MEMO from the publisher

Sept. 23, 1957
Sept. 23, 1957

Table of Contents
Sept. 23, 1957

Baseball X-Ray
News Of The Week
  • The week's news was rich with triumphs and achievements in the world of sport, on the playing fields of baseball, golf and tennis, on the race tracks and waterways and on the roaring roads of the motor sportsmen—and, if that were not enough, football was almost ready for its long-awaited rendezvous with the American fall. But no single subject provoked more discussion, speculation and indeed curbstone philosophizing up and down the autumn land than the engrossing question: Can the Milwaukee Braves blow the National League pennant again this year? The citizens of Milwaukee had the jitters (see below) and so did the citizens of St. Louis, but their moods were vastly different

Events & Discoveries
The Game
Eleven Elevens
Sport In Art
Conversation Piece
19th Hole: The Readers Take Over

MEMO from the publisher

Hamilton Prieleaux Bee Maule was born in Texas and raised in Texas. His name comes from his great-grandfather, who was a Secretary of War for the Republic of Texas. Friends call him, and readers of SPORTS ILLUSTRATED know him, as—naturally—Tex.

This is an article from the Sept. 23, 1957 issue

In this issue he has written the lead article, This is the Game. When he started to earn his fortune, he didn't aim to be a football writer, a sportswriter or even a writer. Now all three with distinction, he was in his own words, "before settling down," a merchant seaman, insurance investigator, gymnastics instructor and, with the famous Codonas, a performer on the flying trapeze.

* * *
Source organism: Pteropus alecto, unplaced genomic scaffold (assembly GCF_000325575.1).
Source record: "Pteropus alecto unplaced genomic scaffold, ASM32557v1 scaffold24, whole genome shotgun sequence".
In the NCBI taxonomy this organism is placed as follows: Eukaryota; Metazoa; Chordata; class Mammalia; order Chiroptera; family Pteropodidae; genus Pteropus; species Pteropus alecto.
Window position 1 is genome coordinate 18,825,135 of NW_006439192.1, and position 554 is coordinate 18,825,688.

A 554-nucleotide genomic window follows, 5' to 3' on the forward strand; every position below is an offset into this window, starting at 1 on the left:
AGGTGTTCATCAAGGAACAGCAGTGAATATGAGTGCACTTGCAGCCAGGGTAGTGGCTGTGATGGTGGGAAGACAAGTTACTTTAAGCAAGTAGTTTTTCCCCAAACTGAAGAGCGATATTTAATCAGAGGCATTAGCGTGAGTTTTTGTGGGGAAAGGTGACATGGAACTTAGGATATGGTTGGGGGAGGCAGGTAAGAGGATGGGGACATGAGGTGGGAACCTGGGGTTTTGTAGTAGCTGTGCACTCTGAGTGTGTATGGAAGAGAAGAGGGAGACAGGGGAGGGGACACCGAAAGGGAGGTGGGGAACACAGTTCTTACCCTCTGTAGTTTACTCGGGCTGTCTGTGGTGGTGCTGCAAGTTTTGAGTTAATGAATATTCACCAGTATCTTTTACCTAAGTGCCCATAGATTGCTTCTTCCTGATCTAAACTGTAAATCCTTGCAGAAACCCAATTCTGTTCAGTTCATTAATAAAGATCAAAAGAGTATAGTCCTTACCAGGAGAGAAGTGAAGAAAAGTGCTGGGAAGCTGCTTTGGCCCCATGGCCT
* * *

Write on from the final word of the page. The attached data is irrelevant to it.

He was also an end for the football team of St. Mary's University in San Antonio. Following the war, Maule took a degree in journalism at the University of Texas—and went to work for the Dallas Morning News. Soon he accepted the offer of a job as publicity director for the Los Angeles Rams. He was with them during '49, '50 and '51, three of their most successful years. Back at the Dallas News, he successfully ran one of journalism's toughest obstacle courses, a bylined sports column seven days a week. Two of his feature articles, one on boxing, one on baseball, were chosen for the annual anthology, Best Sport Stories, in 1955 and 1956. He is a member of the Board of Directors of the National Football Writers Association.

In 1956 Tex Maule joined the staff of SPORTS ILLUSTRATED. This fall, as last, he will write the weekly pro football roundups. As he has been for some time, he is now hard at work on the professional football PREVIEW, which comes two weeks from now, in our October 7 issue.

The cover subject of that issue will be the great Ollie Matson of the Chicago Cardinals, generally recognized as the best of the broken-field runners currently playing football. In addition, the pro PREVIEW will have a four-page color gallery of outstanding stars and, of course, authoritative and useful SCOUTING REPORTS on all the teams.

Reflecting the continuing growth of professional football, the National Football League in 1947 drew 1,837,437 paying customers, 2,551,236 a decade later in 1956. The reasons for this—the speed, efficiency and perfection of the pro game—are familiar facts to its widening audience, to Tex Maule and to the readers of SPORTS ILLUSTRATED who follow it each week during the season in these pages.